RAY BROOK - With winter in full swing, officials with the state Department of Environmental Conservation remind outdoor enthusiasts to practice safety on iced-over water bodies.
Hiking, snowshoeing, skiing, and skating on frozen lakes and ponds are among the many winter delights enjoyed by residents and visitors of the Adirondack Park.
Nothing can ruin a good pond hockey game like a crack in the ice.
David Winchell is spokesman for DEC Region 5 in Ray Brook. He says the agency offers safety tips, but never comes out and says it's 100 percent safe to be on the ice.
"You never know," he said. "All conditions are different, depending on factors like shoreline seeps, underwater springs, currents, inlets, outlets, bubblers - there's a lot of different things that can effect the safety of ice. The one thing that we always say is check the ice thickness before going out on it. If there's up to three-to-four inches, then it's safe to go out on foot."
Winchell says between three and four inches is safe for human traffic - but the DEC stops short of recommending thickness for motorized vehicles.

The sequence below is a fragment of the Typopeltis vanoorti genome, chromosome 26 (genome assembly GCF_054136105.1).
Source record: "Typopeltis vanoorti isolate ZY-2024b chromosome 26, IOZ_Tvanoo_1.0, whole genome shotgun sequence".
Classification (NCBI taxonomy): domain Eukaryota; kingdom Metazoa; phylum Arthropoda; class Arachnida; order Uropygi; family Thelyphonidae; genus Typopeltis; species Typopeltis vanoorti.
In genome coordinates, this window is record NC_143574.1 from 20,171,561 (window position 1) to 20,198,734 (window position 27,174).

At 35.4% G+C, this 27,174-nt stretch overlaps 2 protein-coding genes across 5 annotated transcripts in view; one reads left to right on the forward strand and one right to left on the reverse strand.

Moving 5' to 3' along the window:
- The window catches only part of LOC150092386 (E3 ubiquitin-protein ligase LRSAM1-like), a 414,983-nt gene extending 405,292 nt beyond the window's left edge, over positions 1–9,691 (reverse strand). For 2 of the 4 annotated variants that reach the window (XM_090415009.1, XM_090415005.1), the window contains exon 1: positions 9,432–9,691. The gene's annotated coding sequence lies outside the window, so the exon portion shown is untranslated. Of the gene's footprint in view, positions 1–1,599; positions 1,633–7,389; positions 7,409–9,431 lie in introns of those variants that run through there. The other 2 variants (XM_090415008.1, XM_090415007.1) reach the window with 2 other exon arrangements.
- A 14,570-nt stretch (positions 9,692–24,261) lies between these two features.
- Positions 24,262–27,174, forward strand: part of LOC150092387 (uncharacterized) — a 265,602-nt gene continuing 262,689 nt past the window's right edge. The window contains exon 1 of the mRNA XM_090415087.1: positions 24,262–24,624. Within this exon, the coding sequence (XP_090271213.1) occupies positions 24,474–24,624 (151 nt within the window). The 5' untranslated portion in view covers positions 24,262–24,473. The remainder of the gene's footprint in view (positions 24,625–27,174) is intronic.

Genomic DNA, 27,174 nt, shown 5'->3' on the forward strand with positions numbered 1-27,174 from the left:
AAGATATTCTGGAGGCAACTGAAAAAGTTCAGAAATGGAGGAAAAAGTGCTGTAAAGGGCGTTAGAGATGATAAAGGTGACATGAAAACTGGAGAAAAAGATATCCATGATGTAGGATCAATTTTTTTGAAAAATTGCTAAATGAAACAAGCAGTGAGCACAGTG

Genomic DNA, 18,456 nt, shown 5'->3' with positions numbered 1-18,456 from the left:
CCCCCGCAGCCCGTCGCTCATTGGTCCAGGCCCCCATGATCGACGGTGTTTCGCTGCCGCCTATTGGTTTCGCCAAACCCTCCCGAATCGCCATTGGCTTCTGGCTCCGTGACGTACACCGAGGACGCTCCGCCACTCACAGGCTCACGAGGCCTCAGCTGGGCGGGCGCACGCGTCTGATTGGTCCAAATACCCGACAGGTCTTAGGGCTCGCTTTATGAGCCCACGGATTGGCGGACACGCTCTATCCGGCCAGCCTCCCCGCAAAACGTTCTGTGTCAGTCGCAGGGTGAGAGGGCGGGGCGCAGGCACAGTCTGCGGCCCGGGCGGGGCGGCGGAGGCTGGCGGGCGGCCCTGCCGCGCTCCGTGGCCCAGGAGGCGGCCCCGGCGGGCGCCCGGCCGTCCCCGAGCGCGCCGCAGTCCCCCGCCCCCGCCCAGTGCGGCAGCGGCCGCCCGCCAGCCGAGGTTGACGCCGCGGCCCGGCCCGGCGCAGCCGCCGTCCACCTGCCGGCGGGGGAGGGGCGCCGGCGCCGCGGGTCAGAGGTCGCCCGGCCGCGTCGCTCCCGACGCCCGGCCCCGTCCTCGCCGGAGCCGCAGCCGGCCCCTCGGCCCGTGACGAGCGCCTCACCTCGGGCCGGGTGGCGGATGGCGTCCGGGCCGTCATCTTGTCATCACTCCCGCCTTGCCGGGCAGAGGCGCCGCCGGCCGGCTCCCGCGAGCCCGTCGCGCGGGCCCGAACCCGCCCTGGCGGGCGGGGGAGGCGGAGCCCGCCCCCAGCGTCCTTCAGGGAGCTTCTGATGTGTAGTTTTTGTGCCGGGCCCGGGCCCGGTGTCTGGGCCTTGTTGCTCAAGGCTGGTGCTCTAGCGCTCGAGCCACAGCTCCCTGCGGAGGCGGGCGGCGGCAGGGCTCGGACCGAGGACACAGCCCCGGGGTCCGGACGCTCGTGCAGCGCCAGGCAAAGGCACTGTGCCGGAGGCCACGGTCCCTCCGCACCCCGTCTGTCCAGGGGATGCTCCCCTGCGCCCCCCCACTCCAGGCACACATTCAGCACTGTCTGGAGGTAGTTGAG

Officials say there's no way to be sure when the ice is safe for trucks or snowmobiles, so it's best to air on the side of caution.
"We don't encourage people to take vehicles on the ice - people do, but we're not going to give recommendations on when it's safe to bring vehicles on or anything like that," he said.
The best way to determine the thickness of ice is to pack an ice pick or an auger, Winchell says.
"This early in the season, you could probably take some sort of bar with a point - like a wrecking bar - or an ice axe and just chip through the ice to see what the thickness is," he said.